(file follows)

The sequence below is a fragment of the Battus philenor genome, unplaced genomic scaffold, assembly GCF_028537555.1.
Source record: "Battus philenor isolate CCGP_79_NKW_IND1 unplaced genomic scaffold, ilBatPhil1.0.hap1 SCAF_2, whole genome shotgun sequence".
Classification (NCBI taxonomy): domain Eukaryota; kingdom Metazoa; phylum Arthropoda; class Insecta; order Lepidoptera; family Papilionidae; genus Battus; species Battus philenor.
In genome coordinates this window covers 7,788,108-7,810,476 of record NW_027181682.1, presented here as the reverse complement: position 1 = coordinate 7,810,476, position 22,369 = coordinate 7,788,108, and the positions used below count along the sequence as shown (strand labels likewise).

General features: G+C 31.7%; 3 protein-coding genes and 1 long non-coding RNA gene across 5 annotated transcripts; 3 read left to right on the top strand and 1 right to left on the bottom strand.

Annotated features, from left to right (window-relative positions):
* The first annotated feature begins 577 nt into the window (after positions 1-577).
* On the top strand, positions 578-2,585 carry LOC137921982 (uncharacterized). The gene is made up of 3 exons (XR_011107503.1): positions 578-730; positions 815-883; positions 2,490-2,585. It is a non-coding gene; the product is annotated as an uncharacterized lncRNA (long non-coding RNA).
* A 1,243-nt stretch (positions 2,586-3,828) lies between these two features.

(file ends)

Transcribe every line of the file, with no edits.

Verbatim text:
The sequence below is a fragment of the Battus philenor genome, unplaced genomic scaffold, assembly GCF_028537555.1.
Source record: "Battus philenor isolate CCGP_79_NKW_IND1 unplaced genomic scaffold, ilBatPhil1.0.hap1 SCAF_2, whole genome shotgun sequence".
Classification (NCBI taxonomy): domain Eukaryota; kingdom Metazoa; phylum Arthropoda; class Insecta; order Lepidoptera; family Papilionidae; genus Battus; species Battus philenor.
In genome coordinates this window covers 7,788,108-7,810,476 of record NW_027181682.1, presented here as the reverse complement: position 1 = coordinate 7,810,476, position 22,369 = coordinate 7,788,108, and the positions used below count along the sequence as shown (strand labels likewise).

General features: G+C 31.7%; 3 protein-coding genes and 1 long non-coding RNA gene across 5 annotated transcripts; 3 read left to right on the top strand and 1 right to left on the bottom strand.

Annotated features, from left to right (window-relative positions):
* The first annotated feature begins 577 nt into the window (after positions 1-577).
* On the top strand, positions 578-2,585 carry LOC137921982 (uncharacterized). The gene is made up of 3 exons (XR_011107503.1): positions 578-730; positions 815-883; positions 2,490-2,585. It is a non-coding gene; the product is annotated as an uncharacterized lncRNA (long non-coding RNA).
* A 1,243-nt stretch (positions 2,586-3,828) lies between these two features.